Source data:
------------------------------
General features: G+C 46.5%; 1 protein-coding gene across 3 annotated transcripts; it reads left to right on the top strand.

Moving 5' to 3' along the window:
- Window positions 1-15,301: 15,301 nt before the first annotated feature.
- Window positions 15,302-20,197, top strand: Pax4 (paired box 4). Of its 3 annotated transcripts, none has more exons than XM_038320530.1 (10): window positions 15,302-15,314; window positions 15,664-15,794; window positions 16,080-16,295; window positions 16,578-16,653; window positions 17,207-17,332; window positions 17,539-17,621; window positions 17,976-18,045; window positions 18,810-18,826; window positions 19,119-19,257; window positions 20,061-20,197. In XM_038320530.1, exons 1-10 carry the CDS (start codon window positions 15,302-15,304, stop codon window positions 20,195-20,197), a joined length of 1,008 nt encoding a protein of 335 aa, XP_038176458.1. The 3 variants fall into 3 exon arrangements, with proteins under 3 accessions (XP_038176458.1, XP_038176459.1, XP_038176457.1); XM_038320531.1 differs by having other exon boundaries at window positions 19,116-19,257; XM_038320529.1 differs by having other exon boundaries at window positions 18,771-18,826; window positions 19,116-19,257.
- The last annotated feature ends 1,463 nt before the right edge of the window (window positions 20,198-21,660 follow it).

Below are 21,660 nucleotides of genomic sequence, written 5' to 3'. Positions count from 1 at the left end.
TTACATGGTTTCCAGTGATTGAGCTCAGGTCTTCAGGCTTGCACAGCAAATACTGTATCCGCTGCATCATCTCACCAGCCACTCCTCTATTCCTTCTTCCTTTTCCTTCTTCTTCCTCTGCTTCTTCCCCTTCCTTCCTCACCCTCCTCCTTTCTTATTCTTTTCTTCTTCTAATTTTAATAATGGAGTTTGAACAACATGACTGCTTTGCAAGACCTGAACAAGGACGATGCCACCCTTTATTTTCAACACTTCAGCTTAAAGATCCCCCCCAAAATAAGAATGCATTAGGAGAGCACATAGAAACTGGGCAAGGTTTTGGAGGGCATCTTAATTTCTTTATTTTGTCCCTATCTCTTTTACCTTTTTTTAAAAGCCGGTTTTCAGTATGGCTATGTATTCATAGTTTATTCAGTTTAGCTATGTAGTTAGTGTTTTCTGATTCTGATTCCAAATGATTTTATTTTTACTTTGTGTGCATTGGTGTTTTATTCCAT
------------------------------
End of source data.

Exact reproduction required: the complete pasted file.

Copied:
General features: G+C 46.5%; 1 protein-coding gene across 3 annotated transcripts; it reads left to right on the top strand.

Moving 5' to 3' along the window:
- Window positions 1-15,301: 15,301 nt before the first annotated feature.
- Window positions 15,302-20,197, top strand: Pax4 (paired box 4). Of its 3 annotated transcripts, none has more exons than XM_038320530.1 (10): window positions 15,302-15,314; window positions 15,664-15,794; window positions 16,080-16,295; window positions 16,578-16,653; window positions 17,207-17,332; window positions 17,539-17,621; window positions 17,976-18,045; window positions 18,810-18,826; window positions 19,119-19,257; window positions 20,061-20,197. In XM_038320530.1, exons 1-10 carry the CDS (start codon window positions 15,302-15,304, stop codon window positions 20,195-20,197), a joined length of 1,008 nt encoding a protein of 335 aa, XP_038176458.1. The 3 variants fall into 3 exon arrangements, with proteins under 3 accessions (XP_038176458.1, XP_038176459.1, XP_038176457.1); XM_038320531.1 differs by having other exon boundaries at window positions 19,116-19,257; XM_038320529.1 differs by having other exon boundaries at window positions 18,771-18,826; window positions 19,116-19,257.
- The last annotated feature ends 1,463 nt before the right edge of the window (window positions 20,198-21,660 follow it).

Below are 21,660 nucleotides of genomic sequence, written 5' to 3'. Positions count from 1 at the left end.
TTACATGGTTTCCAGTGATTGAGCTCAGGTCTTCAGGCTTGCACAGCAAATACTGTATCCGCTGCATCATCTCACCAGCCACTCCTCTATTCCTTCTTCCTTTTCCTTCTTCTTCCTCTGCTTCTTCCCCTTCCTTCCTCACCCTCCTCCTTTCTTATTCTTTTCTTCTTCTAATTTTAATAATGGAGTTTGAACAACATGACTGCTTTGCAAGACCTGAACAAGGACGATGCCACCCTTTATTTTCAACACTTCAGCTTAAAGATCCCCCCCAAAATAAGAATGCATTAGGAGAGCACATAGAAACTGGGCAAGGTTTTGGAGGGCATCTTAATTTCTTTATTTTGTCCCTATCTCTTTTACCTTTTTTTAAAAGCCGGTTTTCAGTATGGCTATGTATTCATAGTTTATTCAGTTTAGCTATGTAGTTAGTGTTTTCTGATTCTGATTCCAAATGATTTTATTTTTACTTTGTGTGCATTGGTGTTTTATTCCAT